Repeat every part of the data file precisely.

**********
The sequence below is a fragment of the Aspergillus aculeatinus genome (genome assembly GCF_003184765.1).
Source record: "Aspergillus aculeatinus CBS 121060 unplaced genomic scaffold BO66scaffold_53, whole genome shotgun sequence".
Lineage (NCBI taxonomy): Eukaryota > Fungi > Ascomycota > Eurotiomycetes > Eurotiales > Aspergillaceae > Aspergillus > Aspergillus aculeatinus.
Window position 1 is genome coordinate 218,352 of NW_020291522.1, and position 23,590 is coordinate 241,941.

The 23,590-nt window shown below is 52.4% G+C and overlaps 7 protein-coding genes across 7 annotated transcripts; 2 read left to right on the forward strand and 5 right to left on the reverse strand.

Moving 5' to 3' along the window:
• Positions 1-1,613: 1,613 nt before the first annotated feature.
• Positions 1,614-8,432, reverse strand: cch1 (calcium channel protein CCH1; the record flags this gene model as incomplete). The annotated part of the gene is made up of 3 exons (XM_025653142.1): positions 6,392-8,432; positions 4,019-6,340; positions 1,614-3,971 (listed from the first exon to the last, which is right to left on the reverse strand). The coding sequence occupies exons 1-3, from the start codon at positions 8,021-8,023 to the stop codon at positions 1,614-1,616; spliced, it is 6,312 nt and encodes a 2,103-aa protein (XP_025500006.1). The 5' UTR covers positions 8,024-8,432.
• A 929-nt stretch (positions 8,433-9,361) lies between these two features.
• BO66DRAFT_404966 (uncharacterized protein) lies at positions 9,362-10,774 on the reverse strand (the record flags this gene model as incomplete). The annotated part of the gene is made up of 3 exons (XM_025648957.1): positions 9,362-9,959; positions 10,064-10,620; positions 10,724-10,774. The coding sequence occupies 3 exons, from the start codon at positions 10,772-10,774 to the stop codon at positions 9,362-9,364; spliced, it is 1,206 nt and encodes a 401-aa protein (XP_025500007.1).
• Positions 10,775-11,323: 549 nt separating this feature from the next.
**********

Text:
The sequence below is a fragment of the Aspergillus aculeatinus genome (genome assembly GCF_003184765.1).
Source record: "Aspergillus aculeatinus CBS 121060 unplaced genomic scaffold BO66scaffold_53, whole genome shotgun sequence".
Lineage (NCBI taxonomy): Eukaryota > Fungi > Ascomycota > Eurotiomycetes > Eurotiales > Aspergillaceae > Aspergillus > Aspergillus aculeatinus.
Window position 1 is genome coordinate 218,352 of NW_020291522.1, and position 23,590 is coordinate 241,941.

The 23,590-nt window shown below is 52.4% G+C and overlaps 7 protein-coding genes across 7 annotated transcripts; 2 read left to right on the forward strand and 5 right to left on the reverse strand.

Moving 5' to 3' along the window:
• Positions 1-1,613: 1,613 nt before the first annotated feature.
• Positions 1,614-8,432, reverse strand: cch1 (calcium channel protein CCH1; the record flags this gene model as incomplete). The annotated part of the gene is made up of 3 exons (XM_025653142.1): positions 6,392-8,432; positions 4,019-6,340; positions 1,614-3,971 (listed from the first exon to the last, which is right to left on the reverse strand). The coding sequence occupies exons 1-3, from the start codon at positions 8,021-8,023 to the stop codon at positions 1,614-1,616; spliced, it is 6,312 nt and encodes a 2,103-aa protein (XP_025500006.1). The 5' UTR covers positions 8,024-8,432.
• A 929-nt stretch (positions 8,433-9,361) lies between these two features.
• BO66DRAFT_404966 (uncharacterized protein) lies at positions 9,362-10,774 on the reverse strand (the record flags this gene model as incomplete). The annotated part of the gene is made up of 3 exons (XM_025648957.1): positions 9,362-9,959; positions 10,064-10,620; positions 10,724-10,774. The coding sequence occupies 3 exons, from the start codon at positions 10,772-10,774 to the stop codon at positions 9,362-9,364; spliced, it is 1,206 nt and encodes a 401-aa protein (XP_025500007.1).
• Positions 10,775-11,323: 549 nt separating this feature from the next.